It is a cool autumn morning, and Cecilia Chavez is standing where she has stood most weekday mornings for the last 12 years: in front of an abortion clinic. Brochures in hand, and her scapular around her neck, she knows the women entering the building do not want to see her, much less speak with her.
“Good morning,” Chavez said as a woman approached. “Are you here because you are pregnant?”
The woman turns to look at Chavez, whose dark hair is beginning to silver around her gentle, round face. Chavez offers her a brochure, then quietly asks if she is planning to have an abortion. It is an intense, intimate exchange. The woman shares her story, and Chavez nods, offers encouragement, and gives the woman her phone number.
When, and if, she calls, Chavez will be ready with whatever she may need: medical care, a sonogram, diapers, baby clothes, a maternity home, groceries, agency resources, adoption information, a listening ear. Friendship.
Incredibly, hundreds of women have taken Chavez up on her offer. Even more incredible: 1,338 babies’ lives have been saved, and counting. “We had another save today,” Chavez shared in a recent text message. “Mother of three. She said she was hoping someone would tell her not to do it … thank you God.”
Five days later: “The twins were born this weekend! Seven pounds each. Mother and babies are doing well.”
Known as the Expectant Mothers Outreach, the apostolate, as it is described, originated at Church of the Holy Innocents in Long Beach.
It was a pro-life homily from the parish’s pastor, Father Peter Irving, that launched Chavez and a handful of other parishioners into action in 2008.
“I wanted to be more than a ‘Sunday Catholic,’ ” Chavez recalled. “I was looking for where God needed me to be.” When Irving invited members of the congregation to pray in front of a local abortion clinic, Cecilia showed up. “I became pro-life. I became a believer,” she recalled. “And I’m still there.”
What began as praying the rosary evolved into a critical lifeline for women who did not necessarily want an abortion, but felt they had no choice. “We weren’t protestors, we weren’t there to judge,” Chavez said. “We wanted to offer other options, give them real help and hope.”
On her first day of actively “reaching out,” Chavez persuaded a mother not to abort her twins. “It was emotional,” she recalled.
Today, Chavez works out of a small office with an unmarked door. In this refuge for pregnant women in crisis, she has encountered every possible scenario through the years: broken relationships, abusive partners, teen pregnancy, poverty, rape.
“Every mother is different, and we meet them where they are,” said Chavez, who journeys with the mothers not only through birth, but well into childhood. Two weeks ago, she received a text from a mother whose daughter was turning six.
“I cried a little bit today,” it read. “If it wasn’t for you I would’ve done the biggest mistake of my life walking into the abortion clinic. I’m really glad God put you in my path. Thank you, Cecilia. It means so much to me. It really does.”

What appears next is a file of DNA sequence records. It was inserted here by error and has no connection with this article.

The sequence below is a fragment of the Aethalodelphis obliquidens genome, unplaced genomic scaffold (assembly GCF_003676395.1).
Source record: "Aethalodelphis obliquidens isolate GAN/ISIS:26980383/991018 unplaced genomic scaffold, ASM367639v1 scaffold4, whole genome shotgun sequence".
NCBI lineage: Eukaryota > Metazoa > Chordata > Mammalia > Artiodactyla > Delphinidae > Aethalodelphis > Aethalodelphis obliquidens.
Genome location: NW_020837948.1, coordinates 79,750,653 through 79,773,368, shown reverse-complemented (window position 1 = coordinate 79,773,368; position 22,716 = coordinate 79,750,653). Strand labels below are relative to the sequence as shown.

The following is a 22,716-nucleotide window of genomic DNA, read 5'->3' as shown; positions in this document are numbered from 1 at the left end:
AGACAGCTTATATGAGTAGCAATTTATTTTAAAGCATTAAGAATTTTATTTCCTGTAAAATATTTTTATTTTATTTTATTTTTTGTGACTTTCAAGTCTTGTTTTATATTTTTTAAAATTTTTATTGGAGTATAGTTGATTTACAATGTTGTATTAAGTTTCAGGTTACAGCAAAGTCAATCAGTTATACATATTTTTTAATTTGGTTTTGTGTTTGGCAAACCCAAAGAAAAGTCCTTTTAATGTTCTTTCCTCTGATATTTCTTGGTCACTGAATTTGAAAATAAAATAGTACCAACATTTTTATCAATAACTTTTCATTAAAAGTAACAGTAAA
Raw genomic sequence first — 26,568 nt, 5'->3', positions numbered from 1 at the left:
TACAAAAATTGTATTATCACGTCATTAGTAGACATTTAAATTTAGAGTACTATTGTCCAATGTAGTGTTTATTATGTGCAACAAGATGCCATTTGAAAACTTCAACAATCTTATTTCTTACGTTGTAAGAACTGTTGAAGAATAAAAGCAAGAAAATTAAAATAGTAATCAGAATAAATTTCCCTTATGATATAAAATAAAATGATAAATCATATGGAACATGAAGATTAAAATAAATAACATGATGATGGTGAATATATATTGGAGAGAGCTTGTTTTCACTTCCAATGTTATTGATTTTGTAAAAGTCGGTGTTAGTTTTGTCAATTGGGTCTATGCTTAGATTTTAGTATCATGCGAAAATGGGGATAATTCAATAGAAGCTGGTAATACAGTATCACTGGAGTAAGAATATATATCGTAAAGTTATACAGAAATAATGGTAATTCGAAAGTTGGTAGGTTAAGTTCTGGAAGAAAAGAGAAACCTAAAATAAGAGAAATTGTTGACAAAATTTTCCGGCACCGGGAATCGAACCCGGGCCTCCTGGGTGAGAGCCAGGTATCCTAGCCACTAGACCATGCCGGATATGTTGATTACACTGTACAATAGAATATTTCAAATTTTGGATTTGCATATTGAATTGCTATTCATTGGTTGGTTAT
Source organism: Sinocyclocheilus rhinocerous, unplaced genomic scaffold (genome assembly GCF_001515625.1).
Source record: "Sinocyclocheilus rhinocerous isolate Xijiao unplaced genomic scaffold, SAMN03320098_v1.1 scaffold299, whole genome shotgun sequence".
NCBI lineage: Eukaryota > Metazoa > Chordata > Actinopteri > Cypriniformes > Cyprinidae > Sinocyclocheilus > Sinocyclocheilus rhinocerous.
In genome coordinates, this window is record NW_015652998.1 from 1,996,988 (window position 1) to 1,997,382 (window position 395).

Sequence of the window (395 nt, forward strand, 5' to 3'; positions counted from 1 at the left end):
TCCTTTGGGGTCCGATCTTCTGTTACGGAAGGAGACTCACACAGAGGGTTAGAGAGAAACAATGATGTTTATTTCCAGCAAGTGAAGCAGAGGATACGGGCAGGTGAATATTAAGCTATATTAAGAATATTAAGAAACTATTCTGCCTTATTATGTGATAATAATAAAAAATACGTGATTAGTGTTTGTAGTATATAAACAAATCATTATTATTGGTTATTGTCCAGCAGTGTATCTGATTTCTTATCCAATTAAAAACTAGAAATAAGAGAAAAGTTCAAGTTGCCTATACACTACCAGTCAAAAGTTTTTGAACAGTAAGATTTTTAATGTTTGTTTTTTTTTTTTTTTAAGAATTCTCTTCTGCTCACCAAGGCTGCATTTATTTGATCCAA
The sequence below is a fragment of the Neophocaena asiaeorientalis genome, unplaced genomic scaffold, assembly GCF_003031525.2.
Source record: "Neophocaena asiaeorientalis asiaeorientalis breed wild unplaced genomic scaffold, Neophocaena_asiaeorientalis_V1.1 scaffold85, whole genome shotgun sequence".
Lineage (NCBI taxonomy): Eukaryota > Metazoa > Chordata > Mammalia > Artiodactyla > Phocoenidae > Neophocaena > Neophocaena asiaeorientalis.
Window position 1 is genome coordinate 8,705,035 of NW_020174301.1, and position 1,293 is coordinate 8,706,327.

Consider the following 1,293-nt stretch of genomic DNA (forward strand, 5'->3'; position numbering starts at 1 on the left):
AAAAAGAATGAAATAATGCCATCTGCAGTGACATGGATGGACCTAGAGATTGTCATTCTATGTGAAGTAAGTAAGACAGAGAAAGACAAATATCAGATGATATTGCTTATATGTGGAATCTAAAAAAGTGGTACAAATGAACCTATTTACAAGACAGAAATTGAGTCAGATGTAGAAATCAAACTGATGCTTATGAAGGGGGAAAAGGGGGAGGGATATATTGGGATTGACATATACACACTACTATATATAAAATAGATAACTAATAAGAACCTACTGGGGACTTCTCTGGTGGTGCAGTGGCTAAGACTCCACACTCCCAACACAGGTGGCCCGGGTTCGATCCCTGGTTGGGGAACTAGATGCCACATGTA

One of the most crucial aspects of Chavez’s work is her partnership with OB/GYN Dr. Patrick Baggot, a board-certified maternal-fetal specialist who has worked with Irving for many years.
Baggot provides free exams, ultrasounds, tests, and medical care to women in crisis pregnancies. Along with helping women through the outreach, he owns and operates Guadalupe Medical Center in downtown Los Angeles, a pro-life pregnancy clinic.
Baggot is especially passionate about giving second opinions regarding ectopic pregnancies, birth defects, and other medical issues that might lead women to consider abortion. His second opinions have saved hundreds of lives.
“There’s a tendency sometimes for doctors to overcall diagnoses,” he explained. “I saw a patient today who was told her baby has spina bifida, and she doesn’t.” Baggot believes doctors “are really trying to do a good job. But their concept of doing a good job is to provide an abortion to people that they think need one.”
Originally, he said, maternal-fetal medicine was intended to help the baby. “But the abortion industry has had its effect on the field, so more and more, its purpose is to get rid of the babies.”
A relatively new medical development is having a positive impact on Baggot’s lifesaving efforts: abortion pill (RU-486) reversal.
The medication, which is essentially progesterone, is safe for baby and mother. “We have had quite a few successful abortion reversals, and many of those babies are very strong and healthy,” he said.
He keeps the medicine on hand for patients to take immediately. “Time is of the essence,” he said. “The drug to kill the baby is already in the mother’s system, and we’re trying to get to it before it completes its effect.” Baggot oversees about 10% of the RU-486 reversals in the United States.
He makes a point of offer his second opinion to any woman who is considering abortion because she was told something is wrong with her baby. “I imagine there are many priests in Los Angeles who encounter pregnant women in distress because of test results,” he told Angelus. “I want them to know they can call me. I would be happy to help.”
This spirit of generosity is the same spirit that shines through Chavez, Irving, and all of those who support the Expectant Mothers Outreach.
As for Chavez, she and a few others associated with the Outreach will continue their mornings in front of the abortion clinic, eager to help those who are feeling isolated and afraid.
“We are there to offer hope for that one mother,” she said. “God is going to make a way. Watch.”
For more information about Expectant Mothers Outreach, please contact Cecilia Chavez (no relation to the author of this article) at 562-209-6987. Dr. Patrick Baggot can be reached at Guadalupe Medical Center at 213-386-2606.